Art History: The Egyptian revival style in synagogue architecture
“The Egyptian revival style in early synagogue architecture in Australia (1844–1850)”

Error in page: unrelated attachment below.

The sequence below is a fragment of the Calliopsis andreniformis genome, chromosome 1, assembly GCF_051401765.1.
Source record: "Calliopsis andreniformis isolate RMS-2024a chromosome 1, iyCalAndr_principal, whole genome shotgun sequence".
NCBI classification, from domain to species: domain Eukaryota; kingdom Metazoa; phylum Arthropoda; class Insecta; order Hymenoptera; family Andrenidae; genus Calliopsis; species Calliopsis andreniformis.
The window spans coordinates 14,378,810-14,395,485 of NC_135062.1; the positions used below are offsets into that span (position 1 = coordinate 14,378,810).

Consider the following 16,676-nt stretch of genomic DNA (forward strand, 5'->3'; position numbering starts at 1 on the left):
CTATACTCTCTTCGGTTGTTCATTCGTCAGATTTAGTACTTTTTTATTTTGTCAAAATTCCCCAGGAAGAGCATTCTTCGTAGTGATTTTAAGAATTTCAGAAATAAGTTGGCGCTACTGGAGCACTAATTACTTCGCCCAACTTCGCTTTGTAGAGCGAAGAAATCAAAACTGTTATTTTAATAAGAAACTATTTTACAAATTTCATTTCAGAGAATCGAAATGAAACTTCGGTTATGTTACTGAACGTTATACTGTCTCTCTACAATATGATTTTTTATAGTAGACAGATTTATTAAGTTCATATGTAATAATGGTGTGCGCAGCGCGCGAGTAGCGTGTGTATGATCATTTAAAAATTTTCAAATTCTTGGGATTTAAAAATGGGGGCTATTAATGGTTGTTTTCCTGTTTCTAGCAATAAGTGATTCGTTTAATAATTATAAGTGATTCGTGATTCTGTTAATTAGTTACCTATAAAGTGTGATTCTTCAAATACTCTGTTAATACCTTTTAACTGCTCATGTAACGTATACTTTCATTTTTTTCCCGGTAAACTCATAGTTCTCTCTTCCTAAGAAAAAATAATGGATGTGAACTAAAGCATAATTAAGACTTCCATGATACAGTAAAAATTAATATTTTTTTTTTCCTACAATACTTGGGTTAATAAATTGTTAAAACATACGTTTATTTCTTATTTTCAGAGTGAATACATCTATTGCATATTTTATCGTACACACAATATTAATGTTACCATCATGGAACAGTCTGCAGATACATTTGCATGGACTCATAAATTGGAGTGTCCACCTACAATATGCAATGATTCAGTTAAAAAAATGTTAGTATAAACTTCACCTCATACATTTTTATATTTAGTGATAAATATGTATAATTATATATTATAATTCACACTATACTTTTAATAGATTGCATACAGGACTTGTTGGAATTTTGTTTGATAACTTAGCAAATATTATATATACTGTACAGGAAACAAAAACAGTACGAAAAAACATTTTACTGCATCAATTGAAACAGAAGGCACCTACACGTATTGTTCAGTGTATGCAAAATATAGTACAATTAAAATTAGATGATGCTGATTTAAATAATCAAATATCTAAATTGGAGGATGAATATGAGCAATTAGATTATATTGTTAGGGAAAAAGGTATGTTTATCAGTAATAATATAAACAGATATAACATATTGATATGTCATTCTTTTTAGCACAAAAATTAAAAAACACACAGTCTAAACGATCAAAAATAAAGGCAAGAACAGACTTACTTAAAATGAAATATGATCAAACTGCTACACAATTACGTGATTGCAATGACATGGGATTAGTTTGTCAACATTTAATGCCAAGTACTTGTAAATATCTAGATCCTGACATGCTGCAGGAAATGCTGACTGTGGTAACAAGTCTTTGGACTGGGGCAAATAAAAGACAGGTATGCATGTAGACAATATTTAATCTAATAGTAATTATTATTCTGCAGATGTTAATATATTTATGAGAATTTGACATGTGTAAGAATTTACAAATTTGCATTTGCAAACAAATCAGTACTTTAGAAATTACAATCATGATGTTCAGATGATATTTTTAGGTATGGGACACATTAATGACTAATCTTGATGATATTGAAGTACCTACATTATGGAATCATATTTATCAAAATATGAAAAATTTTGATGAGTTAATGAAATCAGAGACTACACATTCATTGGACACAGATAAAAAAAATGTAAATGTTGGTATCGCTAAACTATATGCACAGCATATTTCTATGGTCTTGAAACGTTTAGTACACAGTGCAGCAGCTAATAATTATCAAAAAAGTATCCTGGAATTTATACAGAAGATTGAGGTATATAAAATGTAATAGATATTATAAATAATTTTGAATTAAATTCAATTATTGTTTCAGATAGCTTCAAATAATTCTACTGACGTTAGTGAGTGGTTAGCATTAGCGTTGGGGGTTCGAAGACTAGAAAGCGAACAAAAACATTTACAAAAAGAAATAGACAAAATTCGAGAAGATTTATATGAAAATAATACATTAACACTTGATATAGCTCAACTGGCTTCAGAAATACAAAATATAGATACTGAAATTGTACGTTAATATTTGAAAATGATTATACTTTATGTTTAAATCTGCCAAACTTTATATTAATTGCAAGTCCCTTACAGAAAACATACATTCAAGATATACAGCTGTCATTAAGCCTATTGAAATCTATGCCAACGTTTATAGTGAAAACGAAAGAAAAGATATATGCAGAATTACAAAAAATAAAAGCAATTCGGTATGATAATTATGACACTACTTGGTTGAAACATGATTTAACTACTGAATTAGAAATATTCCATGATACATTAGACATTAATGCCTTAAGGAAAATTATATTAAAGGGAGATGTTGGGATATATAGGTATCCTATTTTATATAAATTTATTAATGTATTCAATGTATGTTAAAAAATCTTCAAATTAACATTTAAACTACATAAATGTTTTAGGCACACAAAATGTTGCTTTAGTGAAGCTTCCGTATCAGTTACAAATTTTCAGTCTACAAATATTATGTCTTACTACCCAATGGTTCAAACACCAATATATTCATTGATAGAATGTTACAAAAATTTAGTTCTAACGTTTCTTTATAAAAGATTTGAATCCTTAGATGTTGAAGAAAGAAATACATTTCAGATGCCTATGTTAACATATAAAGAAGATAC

In the span of a few years in the mid-nineteenth century, four synagogues were built across the vast new colony of Australia. The emerging Jewish communities in Sydney, Hobart, Launceston and Adelaide engaged local architects to design and construct new places of worship for their growing congregations. Separated by hundreds of miles from each other, and restricted by the constraints of the unfamiliar continent, the synagogues were all built in an unprecedented and distinct Egyptian revival style. There are no known records, no architects’ plans and only two synagogues are still standing today in their original form. In the single study of this rare architectural occurrence, R. S. Merrillees (1998) suggests that the source of inspiration was the biblical Temple of Solomon in Jerusalem, together with the new interest in archaeology following the Napoleonic expeditions. This paper brings into view the uncharted ecclesiastical architecture of Sydney, and suggests different inspirational sources.